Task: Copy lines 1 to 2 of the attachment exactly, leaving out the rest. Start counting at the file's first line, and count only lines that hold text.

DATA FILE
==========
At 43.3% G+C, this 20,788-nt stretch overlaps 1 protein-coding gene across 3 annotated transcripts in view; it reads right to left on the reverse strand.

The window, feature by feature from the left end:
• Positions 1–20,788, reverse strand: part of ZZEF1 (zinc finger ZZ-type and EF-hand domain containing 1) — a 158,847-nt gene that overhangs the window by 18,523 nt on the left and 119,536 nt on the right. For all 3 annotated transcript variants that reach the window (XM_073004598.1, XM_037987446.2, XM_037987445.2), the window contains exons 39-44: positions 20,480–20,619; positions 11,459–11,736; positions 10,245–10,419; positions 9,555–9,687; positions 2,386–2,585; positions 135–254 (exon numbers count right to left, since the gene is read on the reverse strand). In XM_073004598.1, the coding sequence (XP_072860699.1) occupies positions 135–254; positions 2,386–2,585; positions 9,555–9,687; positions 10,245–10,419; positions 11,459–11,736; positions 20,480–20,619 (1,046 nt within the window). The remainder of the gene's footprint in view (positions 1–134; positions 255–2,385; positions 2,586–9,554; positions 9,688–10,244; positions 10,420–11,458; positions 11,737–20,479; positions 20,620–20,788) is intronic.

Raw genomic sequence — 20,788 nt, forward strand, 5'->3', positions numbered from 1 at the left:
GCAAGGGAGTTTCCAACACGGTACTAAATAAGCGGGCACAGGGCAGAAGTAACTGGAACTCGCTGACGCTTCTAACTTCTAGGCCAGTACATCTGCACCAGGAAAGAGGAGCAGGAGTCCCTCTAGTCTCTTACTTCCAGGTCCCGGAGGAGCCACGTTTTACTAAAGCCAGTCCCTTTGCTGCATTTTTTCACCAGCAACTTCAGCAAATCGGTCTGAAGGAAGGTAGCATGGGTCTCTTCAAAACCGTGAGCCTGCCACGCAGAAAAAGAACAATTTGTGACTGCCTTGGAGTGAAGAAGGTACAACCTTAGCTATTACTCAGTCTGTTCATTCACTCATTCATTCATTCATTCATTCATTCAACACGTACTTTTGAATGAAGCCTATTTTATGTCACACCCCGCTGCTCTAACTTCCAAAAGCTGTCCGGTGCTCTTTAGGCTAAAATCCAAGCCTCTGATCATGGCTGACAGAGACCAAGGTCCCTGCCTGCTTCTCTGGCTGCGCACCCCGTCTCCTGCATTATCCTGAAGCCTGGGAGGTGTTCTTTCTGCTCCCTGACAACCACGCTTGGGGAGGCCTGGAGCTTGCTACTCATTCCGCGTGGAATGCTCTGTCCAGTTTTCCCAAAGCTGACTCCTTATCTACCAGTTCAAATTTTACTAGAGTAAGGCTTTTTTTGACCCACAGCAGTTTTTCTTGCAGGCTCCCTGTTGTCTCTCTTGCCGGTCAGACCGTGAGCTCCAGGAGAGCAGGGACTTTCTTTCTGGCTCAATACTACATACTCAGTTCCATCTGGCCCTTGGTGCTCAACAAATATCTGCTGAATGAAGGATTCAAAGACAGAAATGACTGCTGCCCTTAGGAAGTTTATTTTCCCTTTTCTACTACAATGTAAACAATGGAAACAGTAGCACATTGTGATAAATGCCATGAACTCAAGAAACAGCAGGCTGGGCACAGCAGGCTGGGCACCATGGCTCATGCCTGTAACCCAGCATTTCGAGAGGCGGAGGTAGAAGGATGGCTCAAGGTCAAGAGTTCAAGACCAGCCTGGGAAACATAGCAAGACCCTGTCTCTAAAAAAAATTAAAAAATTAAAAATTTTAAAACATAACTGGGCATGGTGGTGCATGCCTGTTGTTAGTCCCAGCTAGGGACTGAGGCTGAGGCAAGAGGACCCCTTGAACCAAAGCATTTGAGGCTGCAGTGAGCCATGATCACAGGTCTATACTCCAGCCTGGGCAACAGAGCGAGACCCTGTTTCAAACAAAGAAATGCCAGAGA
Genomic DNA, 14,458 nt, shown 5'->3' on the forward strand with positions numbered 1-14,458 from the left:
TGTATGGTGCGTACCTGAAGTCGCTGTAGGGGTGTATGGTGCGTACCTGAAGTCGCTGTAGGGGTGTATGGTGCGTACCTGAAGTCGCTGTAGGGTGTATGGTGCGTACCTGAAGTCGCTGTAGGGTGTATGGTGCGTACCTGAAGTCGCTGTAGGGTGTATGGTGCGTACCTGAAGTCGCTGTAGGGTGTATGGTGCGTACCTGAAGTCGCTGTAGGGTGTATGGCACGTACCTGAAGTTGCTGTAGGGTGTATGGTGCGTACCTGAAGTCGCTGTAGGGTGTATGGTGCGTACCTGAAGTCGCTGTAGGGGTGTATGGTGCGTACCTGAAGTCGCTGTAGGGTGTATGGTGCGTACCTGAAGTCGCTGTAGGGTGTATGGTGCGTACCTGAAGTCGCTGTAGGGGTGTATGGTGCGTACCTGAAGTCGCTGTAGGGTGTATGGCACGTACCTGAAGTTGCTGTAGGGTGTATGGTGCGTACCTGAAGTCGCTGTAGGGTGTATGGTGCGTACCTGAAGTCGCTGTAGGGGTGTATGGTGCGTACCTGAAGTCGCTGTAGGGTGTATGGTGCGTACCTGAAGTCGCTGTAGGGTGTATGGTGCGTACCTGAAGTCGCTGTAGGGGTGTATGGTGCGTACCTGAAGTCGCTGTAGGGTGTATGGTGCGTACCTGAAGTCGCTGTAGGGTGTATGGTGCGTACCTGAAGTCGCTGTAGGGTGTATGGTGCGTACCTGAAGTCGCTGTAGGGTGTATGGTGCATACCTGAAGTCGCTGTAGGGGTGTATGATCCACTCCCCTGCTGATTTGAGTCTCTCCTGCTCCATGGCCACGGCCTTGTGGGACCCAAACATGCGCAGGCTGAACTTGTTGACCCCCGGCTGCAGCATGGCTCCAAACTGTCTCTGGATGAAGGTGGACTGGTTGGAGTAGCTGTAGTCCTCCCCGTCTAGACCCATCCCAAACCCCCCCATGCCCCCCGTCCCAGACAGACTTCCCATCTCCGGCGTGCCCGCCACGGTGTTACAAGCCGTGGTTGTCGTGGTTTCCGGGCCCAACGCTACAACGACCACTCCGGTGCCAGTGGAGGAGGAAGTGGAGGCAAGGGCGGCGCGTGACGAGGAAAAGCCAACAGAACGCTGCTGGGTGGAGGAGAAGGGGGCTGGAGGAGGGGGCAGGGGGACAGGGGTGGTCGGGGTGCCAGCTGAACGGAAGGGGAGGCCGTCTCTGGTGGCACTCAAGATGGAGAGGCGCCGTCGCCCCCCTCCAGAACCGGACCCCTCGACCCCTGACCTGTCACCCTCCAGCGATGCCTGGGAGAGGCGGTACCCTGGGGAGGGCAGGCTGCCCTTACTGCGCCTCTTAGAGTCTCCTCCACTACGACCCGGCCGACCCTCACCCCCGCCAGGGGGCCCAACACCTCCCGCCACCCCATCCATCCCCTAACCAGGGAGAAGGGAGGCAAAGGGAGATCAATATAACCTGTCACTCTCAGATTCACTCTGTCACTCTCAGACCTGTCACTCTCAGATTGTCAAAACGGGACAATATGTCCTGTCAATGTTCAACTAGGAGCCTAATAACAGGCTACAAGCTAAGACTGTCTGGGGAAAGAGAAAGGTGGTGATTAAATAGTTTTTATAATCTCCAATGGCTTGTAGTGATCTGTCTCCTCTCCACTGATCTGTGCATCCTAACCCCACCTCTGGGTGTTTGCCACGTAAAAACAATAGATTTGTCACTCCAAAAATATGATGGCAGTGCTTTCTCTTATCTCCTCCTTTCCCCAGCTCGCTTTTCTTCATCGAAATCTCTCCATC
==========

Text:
At 43.3% G+C, this 20,788-nt stretch overlaps 1 protein-coding gene across 3 annotated transcripts in view; it reads right to left on the reverse strand.

The window, feature by feature from the left end: